In 2016, Dallas ISD announced announced plans for a new high school called CityLab High School. The school will be located downtown, at 912 S. Ervay Street.
CityLab’s focus is going to be architecture, urban planning, environmental science, and community development.
The school’s founders – architect and former Skyline High School teacher Peter Goldstein and local architect Lorena Toffer – say the school will provide a transformative educational experience where learning extends beyond the classroom and into the streets where students live and play.
“We’ve been dreaming and thinking about CityLab for a long time,” says Goldstein. “And the idea for the school is in the name itself – CityLab. We see the possibility of students using the city as their classroom.”
The pair say it’s important to go beyond the walls of the classroom. Yes, students absorb information when they’re at their desks. But going out to see bridges, buildings and open spaces and thinking about how they come together helps make that knowledge stick.
The school’s principal is Tammy Underwood, who has been in education for 17 years. Underwood began as a teacher in the Austin Independent School District. Most recently, she was a curriculum coordinator in Elgin ISD where she oversaw the curriculum framework for a duel-credit high school.
Students will learn from teachers and professional practitioners from the fields of architecture, urban planning and public policy.
The school is part of the district’s public school choice initiative, where schools have specialized focuses and are open to students from across the district without specific admission requirements.
“It was important for us to be a choice school, because it’s important that every student has a school that fits their need,” says Goldstein. “We want students from North, South, East, West and rural communities that are interested in design to have a place to study and discover.”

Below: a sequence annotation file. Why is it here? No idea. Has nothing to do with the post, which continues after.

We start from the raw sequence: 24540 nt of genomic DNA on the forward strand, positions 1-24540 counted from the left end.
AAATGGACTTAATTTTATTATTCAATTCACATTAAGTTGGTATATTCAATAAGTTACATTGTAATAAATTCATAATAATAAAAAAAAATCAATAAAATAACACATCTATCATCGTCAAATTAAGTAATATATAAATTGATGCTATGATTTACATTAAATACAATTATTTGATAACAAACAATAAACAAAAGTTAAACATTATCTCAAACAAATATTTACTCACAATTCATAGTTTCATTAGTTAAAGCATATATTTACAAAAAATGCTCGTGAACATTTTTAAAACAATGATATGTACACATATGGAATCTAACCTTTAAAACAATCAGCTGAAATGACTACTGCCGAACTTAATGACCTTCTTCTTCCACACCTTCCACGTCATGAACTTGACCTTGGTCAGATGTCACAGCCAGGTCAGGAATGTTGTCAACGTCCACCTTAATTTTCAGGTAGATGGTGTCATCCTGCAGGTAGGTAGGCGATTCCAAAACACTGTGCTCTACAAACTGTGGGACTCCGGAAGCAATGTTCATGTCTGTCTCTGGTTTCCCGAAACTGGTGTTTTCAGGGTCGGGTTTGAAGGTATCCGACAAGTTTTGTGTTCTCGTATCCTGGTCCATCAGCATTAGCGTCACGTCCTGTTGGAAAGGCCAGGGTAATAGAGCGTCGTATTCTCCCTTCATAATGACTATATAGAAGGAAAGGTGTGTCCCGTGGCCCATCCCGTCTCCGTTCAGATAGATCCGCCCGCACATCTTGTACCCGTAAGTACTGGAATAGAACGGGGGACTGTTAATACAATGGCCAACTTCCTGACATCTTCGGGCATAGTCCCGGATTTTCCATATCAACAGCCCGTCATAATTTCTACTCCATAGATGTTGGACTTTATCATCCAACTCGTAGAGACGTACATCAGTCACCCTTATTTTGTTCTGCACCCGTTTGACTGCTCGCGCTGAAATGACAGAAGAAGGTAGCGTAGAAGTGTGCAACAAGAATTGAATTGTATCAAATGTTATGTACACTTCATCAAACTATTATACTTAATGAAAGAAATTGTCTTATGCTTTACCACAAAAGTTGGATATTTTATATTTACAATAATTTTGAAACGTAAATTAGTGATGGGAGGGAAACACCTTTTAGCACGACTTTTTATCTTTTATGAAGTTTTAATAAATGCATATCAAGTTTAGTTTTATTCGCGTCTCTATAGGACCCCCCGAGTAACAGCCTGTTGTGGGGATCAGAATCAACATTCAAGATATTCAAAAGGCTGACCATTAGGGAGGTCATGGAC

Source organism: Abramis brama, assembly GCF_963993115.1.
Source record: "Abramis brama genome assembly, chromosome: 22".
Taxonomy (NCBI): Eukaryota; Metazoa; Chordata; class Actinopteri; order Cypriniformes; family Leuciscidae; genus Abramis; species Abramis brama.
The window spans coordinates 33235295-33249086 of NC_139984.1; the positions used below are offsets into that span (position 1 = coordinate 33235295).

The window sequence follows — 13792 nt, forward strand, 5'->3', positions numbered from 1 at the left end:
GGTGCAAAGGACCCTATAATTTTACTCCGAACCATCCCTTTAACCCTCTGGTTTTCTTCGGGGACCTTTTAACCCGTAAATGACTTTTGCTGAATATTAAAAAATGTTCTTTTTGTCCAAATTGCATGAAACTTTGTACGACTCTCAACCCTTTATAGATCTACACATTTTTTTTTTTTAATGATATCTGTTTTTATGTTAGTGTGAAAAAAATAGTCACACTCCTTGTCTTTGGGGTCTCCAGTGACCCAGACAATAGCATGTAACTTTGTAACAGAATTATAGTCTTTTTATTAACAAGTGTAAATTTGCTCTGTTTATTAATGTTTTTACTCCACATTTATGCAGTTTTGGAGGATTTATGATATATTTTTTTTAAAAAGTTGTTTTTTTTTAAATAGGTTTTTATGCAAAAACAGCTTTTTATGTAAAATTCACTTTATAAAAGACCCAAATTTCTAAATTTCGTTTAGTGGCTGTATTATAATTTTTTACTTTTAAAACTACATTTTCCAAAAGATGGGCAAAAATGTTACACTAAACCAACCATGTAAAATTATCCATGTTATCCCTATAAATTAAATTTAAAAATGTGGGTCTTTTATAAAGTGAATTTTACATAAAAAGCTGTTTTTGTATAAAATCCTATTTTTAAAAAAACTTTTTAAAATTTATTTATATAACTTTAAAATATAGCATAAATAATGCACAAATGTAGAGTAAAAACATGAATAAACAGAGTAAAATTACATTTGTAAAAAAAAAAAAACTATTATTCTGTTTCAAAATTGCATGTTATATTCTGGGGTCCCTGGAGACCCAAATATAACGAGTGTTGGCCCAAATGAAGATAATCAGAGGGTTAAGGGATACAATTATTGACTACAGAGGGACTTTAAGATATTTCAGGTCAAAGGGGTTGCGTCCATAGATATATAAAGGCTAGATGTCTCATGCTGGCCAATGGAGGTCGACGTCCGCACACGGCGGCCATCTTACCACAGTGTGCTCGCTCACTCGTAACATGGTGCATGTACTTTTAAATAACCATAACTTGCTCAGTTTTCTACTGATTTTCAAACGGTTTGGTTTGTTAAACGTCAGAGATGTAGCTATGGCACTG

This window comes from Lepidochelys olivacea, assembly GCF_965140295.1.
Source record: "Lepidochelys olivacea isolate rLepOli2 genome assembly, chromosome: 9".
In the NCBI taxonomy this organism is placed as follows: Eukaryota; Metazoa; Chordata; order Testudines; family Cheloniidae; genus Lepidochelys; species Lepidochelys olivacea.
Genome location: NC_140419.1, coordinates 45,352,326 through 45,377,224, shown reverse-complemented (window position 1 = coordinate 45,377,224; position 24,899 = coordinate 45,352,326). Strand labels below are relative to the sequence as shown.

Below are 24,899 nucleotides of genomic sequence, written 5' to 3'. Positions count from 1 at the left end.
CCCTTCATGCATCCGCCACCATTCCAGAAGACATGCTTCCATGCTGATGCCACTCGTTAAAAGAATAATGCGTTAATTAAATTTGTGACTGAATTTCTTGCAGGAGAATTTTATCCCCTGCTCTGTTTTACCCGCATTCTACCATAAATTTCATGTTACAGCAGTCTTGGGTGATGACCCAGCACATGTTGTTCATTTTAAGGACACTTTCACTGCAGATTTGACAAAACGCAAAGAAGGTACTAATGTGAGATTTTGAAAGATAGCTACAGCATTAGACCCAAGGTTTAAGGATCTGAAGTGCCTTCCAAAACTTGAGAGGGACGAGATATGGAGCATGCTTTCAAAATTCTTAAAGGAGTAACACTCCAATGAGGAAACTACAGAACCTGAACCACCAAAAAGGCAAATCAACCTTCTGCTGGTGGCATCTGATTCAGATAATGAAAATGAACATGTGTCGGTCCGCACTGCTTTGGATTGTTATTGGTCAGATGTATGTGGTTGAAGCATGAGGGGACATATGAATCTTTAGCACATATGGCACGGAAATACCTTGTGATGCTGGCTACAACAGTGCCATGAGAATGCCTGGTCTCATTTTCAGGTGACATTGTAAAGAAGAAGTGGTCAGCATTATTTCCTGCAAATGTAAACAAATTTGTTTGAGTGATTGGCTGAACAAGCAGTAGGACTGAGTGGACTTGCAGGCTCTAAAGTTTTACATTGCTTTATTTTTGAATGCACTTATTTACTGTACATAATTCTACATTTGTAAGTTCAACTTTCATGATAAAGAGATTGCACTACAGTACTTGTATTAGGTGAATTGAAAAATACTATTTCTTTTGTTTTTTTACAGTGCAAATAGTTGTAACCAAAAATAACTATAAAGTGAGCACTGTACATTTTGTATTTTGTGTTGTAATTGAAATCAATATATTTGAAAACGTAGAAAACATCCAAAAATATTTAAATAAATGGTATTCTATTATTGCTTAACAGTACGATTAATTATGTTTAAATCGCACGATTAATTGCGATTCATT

Goldstein also says it was important that there wasn’t an academic restriction on students, because that could affect the demographics of the school’s population. “Choice” schools, unlike magnet schools, can use lotteries or specific algorithms to tailor the demographics of their student population. CityLab’s goal is for half of the incoming students to come from economically disadvantaged backgrounds, because research shows that socioeconomically balanced schools are ideal learning environments for all students both academically
and socially by facilitating acceptance, diversity, and broadening the scope of social identity.
“It’s about equity,” says Toffer. “It’s important for me as a Mexican American architect to be able to say, ‘You have a role model who is from a minority background that is a first generation immigrant that is working in design.'”
She says that there may be students attending CityLab that are in a very similar situation – first generation American – and she says she’s personally invested in their success and being there for all of the students.
The school year at CityLab will begin in August, but the deadline to apply is January 31st (apply here). The school will be taking in 100 students during its first year and 200 in year two. They plan to grow every year until they are teaching 9th through 12th grade students.
The new school will be in walking distance to Dallas City Hall, the J. Erik Jonsson Central Library, and the Dallas Farmers Market. It’s also near landmarks like the city’s museum district and DART hubs, which will be helpful for transportation.
“If you live far away, don’t worry,” says Goldstein. Transportation will be provided for students who live more than two miles from the school within Dallas ISD boundaries. Students outside of the boundaries will be responsible for their own transportation, but again, the school is located near DART Hubs.